W. James Carr Jr. Passed Away at 92
November 23, 2010 (HE52). On November 16th, 2010, Walter James (“Jim”) Carr, Jr., author of the first useful monograph on ac losses in supercondicting composite conductors1 and of many important contributions to the field of magnetism and applied superconductivity, passed away at 92 at home in Pittsburgh, Pennsylvania, USA.
Jim was born on May 6, 1918 in Knob Noster, Missouri. He initially intended to be a journalist, but instead enrolled at the Missouri School of Mines in Rolla (now University of Missouri at Rolla), because of a full-tuition scholarship; in 1940 he graduated there with a BS in engineering. He then entered Stanford University, CA, studied with Frederic Terman and graduated with MSEE in 1942. Upon graduation he was recruited by the Westinghouse Research Laboratories (later R&D Center) in Pittsburgh to join the wartime effort and was involved in defense projects. After the war, Westinghouse sponsored his graduate studies at Carnegie Tech (Now Carnegie-Mellon University) in Pittsburgh, PA. He wanted to study physics to know the "why" behind the engineering. When told he was too valuable to lose from the lab while getting a PhD, he went over his boss's head and was approved for graduate study with the endorsement that this was exactly the reason why he should have been approved and supported. He graduated with a PhD in physics in 1951 under Frederick Seitz.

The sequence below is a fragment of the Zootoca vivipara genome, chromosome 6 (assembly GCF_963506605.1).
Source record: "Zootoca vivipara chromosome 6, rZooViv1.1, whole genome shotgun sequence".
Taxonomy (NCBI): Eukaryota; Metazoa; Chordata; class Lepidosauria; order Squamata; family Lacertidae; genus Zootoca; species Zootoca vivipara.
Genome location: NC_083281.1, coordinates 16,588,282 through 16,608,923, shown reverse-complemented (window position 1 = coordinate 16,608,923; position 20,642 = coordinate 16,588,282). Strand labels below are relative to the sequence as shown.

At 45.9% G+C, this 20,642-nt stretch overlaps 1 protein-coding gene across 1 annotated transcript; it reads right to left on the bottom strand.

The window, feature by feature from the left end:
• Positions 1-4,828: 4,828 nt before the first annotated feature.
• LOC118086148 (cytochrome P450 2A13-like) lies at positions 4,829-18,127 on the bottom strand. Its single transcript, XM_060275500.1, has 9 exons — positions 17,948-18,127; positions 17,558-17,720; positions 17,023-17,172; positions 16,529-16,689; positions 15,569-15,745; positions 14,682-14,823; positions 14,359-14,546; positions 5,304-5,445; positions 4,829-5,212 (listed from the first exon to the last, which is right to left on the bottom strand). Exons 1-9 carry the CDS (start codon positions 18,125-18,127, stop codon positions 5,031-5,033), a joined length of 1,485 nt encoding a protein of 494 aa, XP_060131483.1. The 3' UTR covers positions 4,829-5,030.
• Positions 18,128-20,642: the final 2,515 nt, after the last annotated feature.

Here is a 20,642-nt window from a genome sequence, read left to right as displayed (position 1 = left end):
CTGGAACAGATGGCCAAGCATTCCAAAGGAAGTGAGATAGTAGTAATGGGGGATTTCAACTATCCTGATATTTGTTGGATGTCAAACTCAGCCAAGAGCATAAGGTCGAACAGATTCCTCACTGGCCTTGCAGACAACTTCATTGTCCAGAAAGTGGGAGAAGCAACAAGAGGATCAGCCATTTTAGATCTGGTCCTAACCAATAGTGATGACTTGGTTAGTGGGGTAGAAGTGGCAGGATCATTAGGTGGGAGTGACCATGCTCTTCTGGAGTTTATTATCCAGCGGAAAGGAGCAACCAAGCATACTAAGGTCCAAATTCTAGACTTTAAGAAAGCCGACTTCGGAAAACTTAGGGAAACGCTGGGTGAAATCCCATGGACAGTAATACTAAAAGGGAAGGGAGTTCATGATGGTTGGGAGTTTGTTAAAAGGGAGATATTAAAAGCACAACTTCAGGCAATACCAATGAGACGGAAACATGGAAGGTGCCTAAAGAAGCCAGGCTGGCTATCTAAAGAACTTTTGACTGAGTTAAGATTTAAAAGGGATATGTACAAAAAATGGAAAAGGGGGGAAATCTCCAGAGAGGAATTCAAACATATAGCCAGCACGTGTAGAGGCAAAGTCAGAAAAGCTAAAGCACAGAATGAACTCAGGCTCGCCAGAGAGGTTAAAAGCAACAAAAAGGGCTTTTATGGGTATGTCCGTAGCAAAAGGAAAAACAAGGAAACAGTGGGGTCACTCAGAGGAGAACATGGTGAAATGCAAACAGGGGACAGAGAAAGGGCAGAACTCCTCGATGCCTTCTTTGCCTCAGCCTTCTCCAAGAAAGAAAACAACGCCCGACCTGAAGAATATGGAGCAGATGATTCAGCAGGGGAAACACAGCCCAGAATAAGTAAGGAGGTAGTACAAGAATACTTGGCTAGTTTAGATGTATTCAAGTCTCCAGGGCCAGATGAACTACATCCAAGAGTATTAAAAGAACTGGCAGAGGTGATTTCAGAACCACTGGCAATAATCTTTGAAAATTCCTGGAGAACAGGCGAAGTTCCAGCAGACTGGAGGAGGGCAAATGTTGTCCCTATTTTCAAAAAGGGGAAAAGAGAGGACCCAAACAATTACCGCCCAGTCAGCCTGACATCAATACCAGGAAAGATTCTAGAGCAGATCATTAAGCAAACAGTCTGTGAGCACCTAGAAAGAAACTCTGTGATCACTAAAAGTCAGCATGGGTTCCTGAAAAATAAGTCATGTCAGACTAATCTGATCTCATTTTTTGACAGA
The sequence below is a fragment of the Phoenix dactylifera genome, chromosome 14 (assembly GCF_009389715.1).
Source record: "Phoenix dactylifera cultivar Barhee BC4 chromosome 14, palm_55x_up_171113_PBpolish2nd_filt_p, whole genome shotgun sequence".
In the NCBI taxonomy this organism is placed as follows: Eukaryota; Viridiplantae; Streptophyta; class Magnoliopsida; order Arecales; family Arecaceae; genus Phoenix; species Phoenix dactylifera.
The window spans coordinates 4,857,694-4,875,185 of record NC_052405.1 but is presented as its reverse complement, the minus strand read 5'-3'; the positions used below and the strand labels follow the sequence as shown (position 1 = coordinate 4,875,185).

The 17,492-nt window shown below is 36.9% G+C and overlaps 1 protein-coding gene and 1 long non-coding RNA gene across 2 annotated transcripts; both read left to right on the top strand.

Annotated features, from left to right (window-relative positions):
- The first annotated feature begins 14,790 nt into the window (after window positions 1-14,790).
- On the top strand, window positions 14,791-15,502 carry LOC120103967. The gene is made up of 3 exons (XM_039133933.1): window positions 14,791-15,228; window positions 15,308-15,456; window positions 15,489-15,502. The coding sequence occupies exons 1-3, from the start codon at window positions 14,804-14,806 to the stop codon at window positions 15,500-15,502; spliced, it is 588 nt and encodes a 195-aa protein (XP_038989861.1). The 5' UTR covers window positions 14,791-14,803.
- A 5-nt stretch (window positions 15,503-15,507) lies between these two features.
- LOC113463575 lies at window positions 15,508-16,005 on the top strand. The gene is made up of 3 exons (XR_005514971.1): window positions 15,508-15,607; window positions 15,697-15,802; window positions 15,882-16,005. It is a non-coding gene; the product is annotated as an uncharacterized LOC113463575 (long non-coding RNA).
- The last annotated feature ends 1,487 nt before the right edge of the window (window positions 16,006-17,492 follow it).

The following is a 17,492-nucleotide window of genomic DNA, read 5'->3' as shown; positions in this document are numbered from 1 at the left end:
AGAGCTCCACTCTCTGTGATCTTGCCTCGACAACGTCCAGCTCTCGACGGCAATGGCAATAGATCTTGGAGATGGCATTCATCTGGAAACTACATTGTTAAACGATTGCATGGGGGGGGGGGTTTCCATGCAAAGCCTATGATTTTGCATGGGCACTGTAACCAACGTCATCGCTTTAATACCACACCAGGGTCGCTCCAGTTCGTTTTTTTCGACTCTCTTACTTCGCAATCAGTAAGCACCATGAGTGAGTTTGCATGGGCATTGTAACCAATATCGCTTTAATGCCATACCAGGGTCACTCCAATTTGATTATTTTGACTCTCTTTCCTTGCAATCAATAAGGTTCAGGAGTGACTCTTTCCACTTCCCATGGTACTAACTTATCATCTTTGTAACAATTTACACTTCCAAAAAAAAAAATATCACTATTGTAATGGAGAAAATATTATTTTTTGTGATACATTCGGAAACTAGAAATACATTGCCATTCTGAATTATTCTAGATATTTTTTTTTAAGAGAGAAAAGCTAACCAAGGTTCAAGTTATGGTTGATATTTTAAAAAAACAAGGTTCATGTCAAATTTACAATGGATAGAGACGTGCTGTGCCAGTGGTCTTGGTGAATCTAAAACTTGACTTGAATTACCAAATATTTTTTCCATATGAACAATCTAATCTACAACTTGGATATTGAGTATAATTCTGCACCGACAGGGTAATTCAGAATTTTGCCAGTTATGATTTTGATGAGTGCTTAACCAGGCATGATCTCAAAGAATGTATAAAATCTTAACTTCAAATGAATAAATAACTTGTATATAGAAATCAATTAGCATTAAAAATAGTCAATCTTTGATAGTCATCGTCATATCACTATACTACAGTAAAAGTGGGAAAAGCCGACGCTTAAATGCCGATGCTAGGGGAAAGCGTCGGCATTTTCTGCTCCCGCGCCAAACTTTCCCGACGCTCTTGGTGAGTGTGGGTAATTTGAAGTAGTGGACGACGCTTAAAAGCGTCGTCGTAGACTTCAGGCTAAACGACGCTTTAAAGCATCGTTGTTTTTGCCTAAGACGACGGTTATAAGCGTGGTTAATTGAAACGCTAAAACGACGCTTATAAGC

Jim spent all his active career of 43 years at Westinghouse and attained the highest non managerial rank of Consulting Scientist, a rare distinction in that organization. In 1987 Jim was elevated to the grade of IEEE Fellow for his contributions to theories of magnetism, and for development of the theory of alternating current losses in composite superconductors. He also became Fellow of the American Physical Society. A seminar at the Department of Physics, University of Maryland, features annually a W. James Carr, Jr. memorial lecture.
This Editor first read an important paper on magnetic anisotropy authored by Jim back in 1950s; it strongly influenced my own work at the very beginning of my professional career. I was thus truly awed when meeting him in person and having the privilege of working on his side some twenty plus years later. Those of us who knew Jim well admired equally his sharp mind, impeccably logical reasoning and his most courteous gentle manners. He was a true gentleman. Even after his retirement he remained quite active professionally; his last paper was published only 3 years ago. Until very recently he could be often encountered at various professional conferences. His departure is a big loss; we’ll miss him…
Alex I. Braginski
1W. J. Carr, Jr. AC-loss and Macroscopic Theory of Superconductors, Gordon and Breach, 1983 (second edition in 2001).